What is Third Spacing of Fluid? Causes, Symptoms & Treatments

Third spacing is not a term you might hear in everyday conversation, but it’s an essential concept for medical professionals and those with health challenges to be aware of. It’s a condition that can lead to severe symptoms if untreated, but there are treatments available that can help improve the problem.

In this blog post, we’ll discuss third spacing, its major causes, its associated symptoms, and some of the most common ways to treat it. With this information, you’ll better understand how to recognize and address these issues if they arise in yourself or someone close to you.

What is Third Spacing?

Third spacing describes the accumulation of intravenous fluids outside of circulation. This occurs when fluid shifts out of the bloodstream and into interstitial spaces in organs and tissues. In addition, third spacing may also affect one organ, an area of the body, or multiple organs at once.

Healthcare professionals initially used the term “third space” to describe a non-functional compartment in the body where intravenous fluids would pool during major surgery. However, research has been unable to identify or localize these areas with tracer studies.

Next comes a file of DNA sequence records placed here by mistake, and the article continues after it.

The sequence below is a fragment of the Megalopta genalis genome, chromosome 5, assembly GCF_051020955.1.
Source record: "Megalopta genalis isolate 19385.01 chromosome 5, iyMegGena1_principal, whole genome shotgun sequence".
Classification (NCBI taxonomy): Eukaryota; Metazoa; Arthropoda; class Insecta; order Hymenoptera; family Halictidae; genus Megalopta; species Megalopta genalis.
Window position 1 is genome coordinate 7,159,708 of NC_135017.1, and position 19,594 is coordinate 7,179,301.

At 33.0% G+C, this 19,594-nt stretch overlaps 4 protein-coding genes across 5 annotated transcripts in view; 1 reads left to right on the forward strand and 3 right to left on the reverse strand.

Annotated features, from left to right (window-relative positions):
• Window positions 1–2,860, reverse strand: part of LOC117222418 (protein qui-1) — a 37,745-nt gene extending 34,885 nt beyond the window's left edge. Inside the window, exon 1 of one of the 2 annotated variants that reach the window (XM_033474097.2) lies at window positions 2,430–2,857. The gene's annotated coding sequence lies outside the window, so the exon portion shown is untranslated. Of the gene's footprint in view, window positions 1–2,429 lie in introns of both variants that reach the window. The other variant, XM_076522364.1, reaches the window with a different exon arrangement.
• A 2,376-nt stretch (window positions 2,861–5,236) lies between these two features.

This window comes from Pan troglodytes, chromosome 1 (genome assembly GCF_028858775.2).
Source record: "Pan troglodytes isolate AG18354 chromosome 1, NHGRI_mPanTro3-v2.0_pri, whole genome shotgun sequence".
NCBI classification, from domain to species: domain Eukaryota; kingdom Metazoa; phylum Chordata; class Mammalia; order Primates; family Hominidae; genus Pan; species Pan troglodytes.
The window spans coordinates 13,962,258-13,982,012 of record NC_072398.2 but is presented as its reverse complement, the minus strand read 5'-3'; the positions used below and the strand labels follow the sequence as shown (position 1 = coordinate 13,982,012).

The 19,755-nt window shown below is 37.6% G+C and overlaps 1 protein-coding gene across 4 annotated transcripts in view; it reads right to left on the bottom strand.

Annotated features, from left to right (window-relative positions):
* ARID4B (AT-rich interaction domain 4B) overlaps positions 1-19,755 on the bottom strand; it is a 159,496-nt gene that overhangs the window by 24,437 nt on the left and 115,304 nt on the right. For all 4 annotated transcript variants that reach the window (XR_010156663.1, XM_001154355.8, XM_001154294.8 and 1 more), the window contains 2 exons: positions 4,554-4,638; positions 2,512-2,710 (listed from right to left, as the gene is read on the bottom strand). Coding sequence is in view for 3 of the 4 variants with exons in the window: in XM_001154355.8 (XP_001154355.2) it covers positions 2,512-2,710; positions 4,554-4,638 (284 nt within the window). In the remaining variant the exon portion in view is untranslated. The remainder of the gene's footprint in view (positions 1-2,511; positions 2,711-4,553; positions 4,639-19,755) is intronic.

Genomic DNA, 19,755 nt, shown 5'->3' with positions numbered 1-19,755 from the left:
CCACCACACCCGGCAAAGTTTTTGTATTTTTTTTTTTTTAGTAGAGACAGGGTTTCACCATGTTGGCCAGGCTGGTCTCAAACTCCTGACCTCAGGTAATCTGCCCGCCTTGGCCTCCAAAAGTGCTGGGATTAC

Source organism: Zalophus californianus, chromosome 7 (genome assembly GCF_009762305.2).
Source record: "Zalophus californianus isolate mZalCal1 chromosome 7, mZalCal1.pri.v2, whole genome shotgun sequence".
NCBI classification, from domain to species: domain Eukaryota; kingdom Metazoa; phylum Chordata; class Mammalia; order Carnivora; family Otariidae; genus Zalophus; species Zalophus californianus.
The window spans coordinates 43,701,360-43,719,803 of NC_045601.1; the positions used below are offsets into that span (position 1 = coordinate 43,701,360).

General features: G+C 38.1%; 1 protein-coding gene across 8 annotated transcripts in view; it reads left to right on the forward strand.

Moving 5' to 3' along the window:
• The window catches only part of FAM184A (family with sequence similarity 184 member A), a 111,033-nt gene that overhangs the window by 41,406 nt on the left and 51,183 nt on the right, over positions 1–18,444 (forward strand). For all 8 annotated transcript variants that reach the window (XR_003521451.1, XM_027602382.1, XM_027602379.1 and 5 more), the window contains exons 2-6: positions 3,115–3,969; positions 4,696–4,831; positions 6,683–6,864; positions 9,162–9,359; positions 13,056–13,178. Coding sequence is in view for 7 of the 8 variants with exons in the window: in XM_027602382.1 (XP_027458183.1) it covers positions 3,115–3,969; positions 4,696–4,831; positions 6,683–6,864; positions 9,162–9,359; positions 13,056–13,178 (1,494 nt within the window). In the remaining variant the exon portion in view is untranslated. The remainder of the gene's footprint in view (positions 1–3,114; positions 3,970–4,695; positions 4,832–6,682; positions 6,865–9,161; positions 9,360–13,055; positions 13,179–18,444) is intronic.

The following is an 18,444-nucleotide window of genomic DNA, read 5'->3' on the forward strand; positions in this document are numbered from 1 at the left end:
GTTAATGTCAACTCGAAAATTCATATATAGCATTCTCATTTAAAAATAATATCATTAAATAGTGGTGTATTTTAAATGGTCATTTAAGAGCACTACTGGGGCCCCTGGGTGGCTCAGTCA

While some experts have suggested abandoning the terms “third space” and “third spacing,” others believe that they should be used to refer to anatomical spaces where extracellular volume can accumulate, such as :

  • bowel lumen, the space within the intestine
  • peritoneum, the membrane lining the abdomen and abdominal organs
  • pleura, the membrane lining the lungs and chest cavity

Ultimately, third spacing is a phenomenon that affects the body’s fluid balance by shifting intravenous fluids out of circulation into interstitial space. This may occur in one organ or multiple organs at once. Further research is needed to understand this phenomenon better.

Important To Know the fluid compartments: Intracellular, Intravascular, and the Interstitial 

To understand the root of third spacing, comparing and contrasting intracellular and extracellular spaces is essential. The latter comprises both intravascular and interstitial or third space.

  • The intracellular space: Cellular fluid levels are paramount within the intracellular area – its optimal level prevents cells from becoming dehydrated or swollen, which could cause cell rupture.